Kipevu Oil Terminal to lower cost of oil, says Uhuru

President Uhuru Kenyatta with visiting State Counsellor and Minister for Foreign Affairs of the People’s Republic of China Mr Wang Yi during an inspection tour of the ongoing construction of the new offshore Kipevu Oil Terminal at the Port of Mombasa. [Courtesy]

President Uhuru Kenyatta has said the country would save Sh2 billion levied by oil carriers for delays at the Port of Mombasa once the new terminal is ready in March.

He said the Sh40 billion new Kipevu Oil Terminal would increase efficiency in offloading of oil and ultimately bring down the cost of fuel and gas.

He said that among the major benefits accruing from the new facility will be a reduction in demurrage and costs of freight.

''Once fully commissioned in a few weeks, we shall save close to Sh2 billion that we pay because of demurrage,'' Uhuru said.

He said the old oil terminal has not managed to meet the demands of a growing population both in Kenya and the countries that rely on oil imports through Mombasa.

The president spoke yesterday when he inspected the terminal while accompanied by Wang Yi, China's State Councilor and Foreign Affairs Minister. ''China was there when we asked for partners to help us come up with this facility,'' Uhuru said.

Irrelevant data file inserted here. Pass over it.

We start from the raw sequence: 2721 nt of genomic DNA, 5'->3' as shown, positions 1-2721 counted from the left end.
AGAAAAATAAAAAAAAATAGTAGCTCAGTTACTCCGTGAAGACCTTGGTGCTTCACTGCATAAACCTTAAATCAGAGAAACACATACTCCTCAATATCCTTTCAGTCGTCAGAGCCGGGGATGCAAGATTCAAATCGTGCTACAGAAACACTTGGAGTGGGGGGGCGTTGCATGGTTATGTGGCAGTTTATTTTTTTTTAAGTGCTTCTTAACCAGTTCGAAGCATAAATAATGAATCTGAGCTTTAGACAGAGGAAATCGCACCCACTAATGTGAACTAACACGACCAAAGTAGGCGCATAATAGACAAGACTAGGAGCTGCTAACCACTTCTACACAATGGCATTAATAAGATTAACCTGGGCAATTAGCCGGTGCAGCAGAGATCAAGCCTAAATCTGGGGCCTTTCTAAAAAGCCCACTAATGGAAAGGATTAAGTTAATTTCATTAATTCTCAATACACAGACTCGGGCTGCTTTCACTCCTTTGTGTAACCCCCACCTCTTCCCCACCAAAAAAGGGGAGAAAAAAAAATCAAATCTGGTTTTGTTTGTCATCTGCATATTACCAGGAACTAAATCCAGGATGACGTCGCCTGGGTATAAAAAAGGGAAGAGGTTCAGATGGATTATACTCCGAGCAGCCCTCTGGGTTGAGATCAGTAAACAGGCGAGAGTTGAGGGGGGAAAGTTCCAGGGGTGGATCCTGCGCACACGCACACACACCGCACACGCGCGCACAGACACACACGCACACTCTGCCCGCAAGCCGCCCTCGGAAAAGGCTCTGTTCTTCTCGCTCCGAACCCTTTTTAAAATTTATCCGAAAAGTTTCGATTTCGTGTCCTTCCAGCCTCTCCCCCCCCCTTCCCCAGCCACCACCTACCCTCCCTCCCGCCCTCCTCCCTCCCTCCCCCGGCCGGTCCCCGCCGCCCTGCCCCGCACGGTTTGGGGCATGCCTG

Treasury Cabinet Secretary, Ambassador Ukur Yatani said that construction works at the facility was 96 per cent complete.

Yi said that the new facility was an important project that will benefit not only Kenya but its neighbours.

''Our rich historical ties date back to some 600 years when Chinese navigators set foot on the Kenyan Coast and engaged in trade with locals,'' Yi said.

The terminal is financed by Kenya Ports Authority and is being constructed by the China Communication Construction Company (CCCC).

The new oil handling terminal is an off-shore facility located opposite Kipevu Oil Terminal which was built 50 years ago.

It consists of one offshore island terminal with four berths whose total length is 770 metres and one work boat wharf at Westmont area for landing facilities.

Once complete the new oil terminal facility will have four berths capable of handling six different hydrocarbon import and export products.

It also has five sub-sea pipelines which were buried 26 metres under the seabed to allow dredging of the channel without interfering with them.